(“GRH”) as necessary parties. (ECF No. 9). The
court will address each as it sees fit.
Subject Matter Jurisdiction
courts are courts of limited jurisdiction. Owen Equip.
& Erection Co. v. Kroger, 437 U.S. 365, 374 (1978).
“A federal court is presumed to lack jurisdiction in a
particular case unless the contrary affirmatively
appears.” Stock West, Inc. v. Confederated Tribes
of Colville Reservation, 873 F.2d 1221, 1225 (9th Cir.
1989). Thus, federal subject matter jurisdiction must exist
at the time an action is commenced. Mallard Auto. Grp.,
Ltd. v. United States, 343 F.Supp.2d 949, 952 (D. Nev.
2004) (citing Morongo Band of Mission Indians v. Cal.
State Bd. of Equalization, 858 F.2d 1376, 1380 (9th
Rule of Civil Procedure 12(b)(1) allows defendants to seek
dismissal of a claim or action for a lack of subject matter
jurisdiction. Fed.R.Civ.P. 12(b)(1). Dismissal under Rule
12(b)(1) is appropriate if the complaint, considered in its
entirety, fails to allege facts on its face sufficient to
establish subject matter jurisdiction. In re Dynamic
Random Access Memory (DRAM) Antitrust Litig., 546 F.3d
981, 984-85 (9th Cir. 2008).
the defendant is the moving party in a 12(b)(1) motion to
dismiss, the plaintiff is the party invoking the court's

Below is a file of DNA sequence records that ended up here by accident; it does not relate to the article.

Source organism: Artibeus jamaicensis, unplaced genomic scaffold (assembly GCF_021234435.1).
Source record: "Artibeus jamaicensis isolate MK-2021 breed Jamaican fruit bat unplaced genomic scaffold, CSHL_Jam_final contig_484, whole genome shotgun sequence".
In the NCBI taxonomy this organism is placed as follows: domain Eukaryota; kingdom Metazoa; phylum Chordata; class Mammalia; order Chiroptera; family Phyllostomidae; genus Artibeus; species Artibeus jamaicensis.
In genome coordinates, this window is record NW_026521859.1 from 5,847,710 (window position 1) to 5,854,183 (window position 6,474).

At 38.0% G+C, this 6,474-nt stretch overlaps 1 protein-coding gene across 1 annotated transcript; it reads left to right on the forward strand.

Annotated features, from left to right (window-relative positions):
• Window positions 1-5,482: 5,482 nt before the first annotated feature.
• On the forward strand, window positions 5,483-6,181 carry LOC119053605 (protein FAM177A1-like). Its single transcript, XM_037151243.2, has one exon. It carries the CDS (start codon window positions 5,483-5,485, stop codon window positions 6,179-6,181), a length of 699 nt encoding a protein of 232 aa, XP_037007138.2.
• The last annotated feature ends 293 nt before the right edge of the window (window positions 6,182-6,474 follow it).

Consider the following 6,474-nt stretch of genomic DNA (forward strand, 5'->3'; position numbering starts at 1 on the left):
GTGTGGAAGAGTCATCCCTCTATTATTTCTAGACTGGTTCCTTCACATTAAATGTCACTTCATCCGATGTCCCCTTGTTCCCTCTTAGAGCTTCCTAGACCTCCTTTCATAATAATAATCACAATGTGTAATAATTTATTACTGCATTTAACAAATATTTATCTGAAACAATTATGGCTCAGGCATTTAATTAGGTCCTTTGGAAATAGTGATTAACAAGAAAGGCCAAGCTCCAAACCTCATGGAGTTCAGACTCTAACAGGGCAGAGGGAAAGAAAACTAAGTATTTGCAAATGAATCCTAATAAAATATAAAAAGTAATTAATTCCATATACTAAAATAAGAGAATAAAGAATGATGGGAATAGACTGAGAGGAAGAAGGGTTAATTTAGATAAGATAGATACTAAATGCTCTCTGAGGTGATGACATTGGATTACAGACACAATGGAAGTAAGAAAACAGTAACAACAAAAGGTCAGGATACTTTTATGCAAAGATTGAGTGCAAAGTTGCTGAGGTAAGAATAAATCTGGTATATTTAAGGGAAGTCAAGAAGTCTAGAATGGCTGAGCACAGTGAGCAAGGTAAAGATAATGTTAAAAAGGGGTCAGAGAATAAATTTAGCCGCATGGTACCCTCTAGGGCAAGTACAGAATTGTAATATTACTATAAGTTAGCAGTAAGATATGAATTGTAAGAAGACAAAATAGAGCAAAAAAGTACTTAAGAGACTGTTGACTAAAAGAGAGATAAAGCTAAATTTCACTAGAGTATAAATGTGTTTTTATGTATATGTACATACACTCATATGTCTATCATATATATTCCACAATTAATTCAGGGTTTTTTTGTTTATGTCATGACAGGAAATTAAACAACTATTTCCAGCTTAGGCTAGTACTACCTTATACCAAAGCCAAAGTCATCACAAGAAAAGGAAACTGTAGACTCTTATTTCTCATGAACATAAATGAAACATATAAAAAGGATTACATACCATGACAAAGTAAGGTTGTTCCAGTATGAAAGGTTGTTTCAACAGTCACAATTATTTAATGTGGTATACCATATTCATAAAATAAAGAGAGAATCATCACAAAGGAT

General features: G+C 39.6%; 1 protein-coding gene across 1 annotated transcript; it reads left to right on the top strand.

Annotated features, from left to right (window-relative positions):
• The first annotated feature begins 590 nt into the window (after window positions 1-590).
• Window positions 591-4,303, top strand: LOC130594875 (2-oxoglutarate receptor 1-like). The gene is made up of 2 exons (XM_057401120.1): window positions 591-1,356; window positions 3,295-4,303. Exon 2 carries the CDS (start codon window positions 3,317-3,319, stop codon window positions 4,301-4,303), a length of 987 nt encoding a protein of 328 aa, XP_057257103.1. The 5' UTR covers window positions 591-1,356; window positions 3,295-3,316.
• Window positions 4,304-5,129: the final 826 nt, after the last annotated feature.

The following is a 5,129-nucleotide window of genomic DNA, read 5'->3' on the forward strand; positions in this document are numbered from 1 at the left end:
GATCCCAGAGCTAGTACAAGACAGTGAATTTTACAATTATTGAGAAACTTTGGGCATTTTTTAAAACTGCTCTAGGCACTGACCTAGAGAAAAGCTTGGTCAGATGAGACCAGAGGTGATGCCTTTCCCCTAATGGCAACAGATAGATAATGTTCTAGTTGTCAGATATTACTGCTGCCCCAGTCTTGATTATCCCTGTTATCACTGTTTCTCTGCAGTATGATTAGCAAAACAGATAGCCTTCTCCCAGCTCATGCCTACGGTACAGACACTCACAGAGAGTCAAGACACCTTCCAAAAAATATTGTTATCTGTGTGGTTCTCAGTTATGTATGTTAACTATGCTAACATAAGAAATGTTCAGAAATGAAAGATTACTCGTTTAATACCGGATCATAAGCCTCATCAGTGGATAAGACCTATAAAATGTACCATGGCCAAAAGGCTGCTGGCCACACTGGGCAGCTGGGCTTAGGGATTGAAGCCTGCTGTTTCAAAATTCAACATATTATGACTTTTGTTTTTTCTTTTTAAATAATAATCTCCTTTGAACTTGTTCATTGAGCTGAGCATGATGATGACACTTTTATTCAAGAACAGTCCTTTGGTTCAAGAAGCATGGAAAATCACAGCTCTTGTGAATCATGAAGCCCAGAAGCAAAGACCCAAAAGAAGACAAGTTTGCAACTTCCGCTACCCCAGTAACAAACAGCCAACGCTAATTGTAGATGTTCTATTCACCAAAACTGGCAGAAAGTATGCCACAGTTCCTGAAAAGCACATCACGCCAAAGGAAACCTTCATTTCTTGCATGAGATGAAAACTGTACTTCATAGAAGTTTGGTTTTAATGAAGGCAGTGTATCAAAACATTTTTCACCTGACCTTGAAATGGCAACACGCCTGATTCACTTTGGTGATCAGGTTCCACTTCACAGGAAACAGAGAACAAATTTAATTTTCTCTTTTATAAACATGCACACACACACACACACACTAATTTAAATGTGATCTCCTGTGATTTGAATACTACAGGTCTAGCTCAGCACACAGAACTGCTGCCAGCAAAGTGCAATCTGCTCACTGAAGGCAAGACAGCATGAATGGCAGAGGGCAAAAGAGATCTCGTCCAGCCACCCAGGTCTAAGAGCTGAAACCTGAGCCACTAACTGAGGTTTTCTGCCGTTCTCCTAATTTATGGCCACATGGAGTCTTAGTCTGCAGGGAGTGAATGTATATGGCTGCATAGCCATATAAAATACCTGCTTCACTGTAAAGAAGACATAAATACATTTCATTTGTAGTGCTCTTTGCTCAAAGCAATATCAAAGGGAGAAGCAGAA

jurisdiction. As a result, the plaintiff bears the burden of
proving that the case is properly in federal court to survive
the motion. McCauley v. Ford Motor Co., 264 F.3d
952, 957 (9th Cir. 2001) (citing McNutt v. Gen. Motors
Acceptance Corp., 298 U.S. 178, 189 (1936)). More
specifically, the plaintiff's pleadings must show
“the existence of whatever is essential to federal
jurisdiction, and, if [plaintiff] does not do so, the court,
on having the defect called to its attention or on
discovering the same, must dismiss the case, unless the
defect be corrected by amendment.” Smith v.
McCullough, 270 U.S. 456, 459 (1926).
moving to dismiss under Rule 12(b)(1), the challenging party
may either make a “facial attack, ” confining the
inquiry to challenges in the complaint, or a “factual
attack” challenging subject matter on a factual basis.
Savage v. Glendale Union High Sch., 343 F.3d 1036,
1039 n.2 (9th Cir. 2003). For a facial attack, the court
assumes the truthfulness of the allegations, as in a motion
to dismiss under Rule 12(b)(6). Trentacosta v. Frontier
Pac. Aircraft Indus., Inc., 813 F.2d 1553, 1559 (9th
Cir. 1987). By contrast, when presented as a factual
challenge, a Rule 12(b)(1) motion can be supported by
affidavits or other evidence outside of the pleadings.
United States v. LSL Biotechs., 379 F.3d 672, 700
n.14 (9th Cir. 2004) (citing St. Clair v. City of
Chicago, 880 F.2d 199, 201 (9th Cir. 1989)).
Failure to State a Claim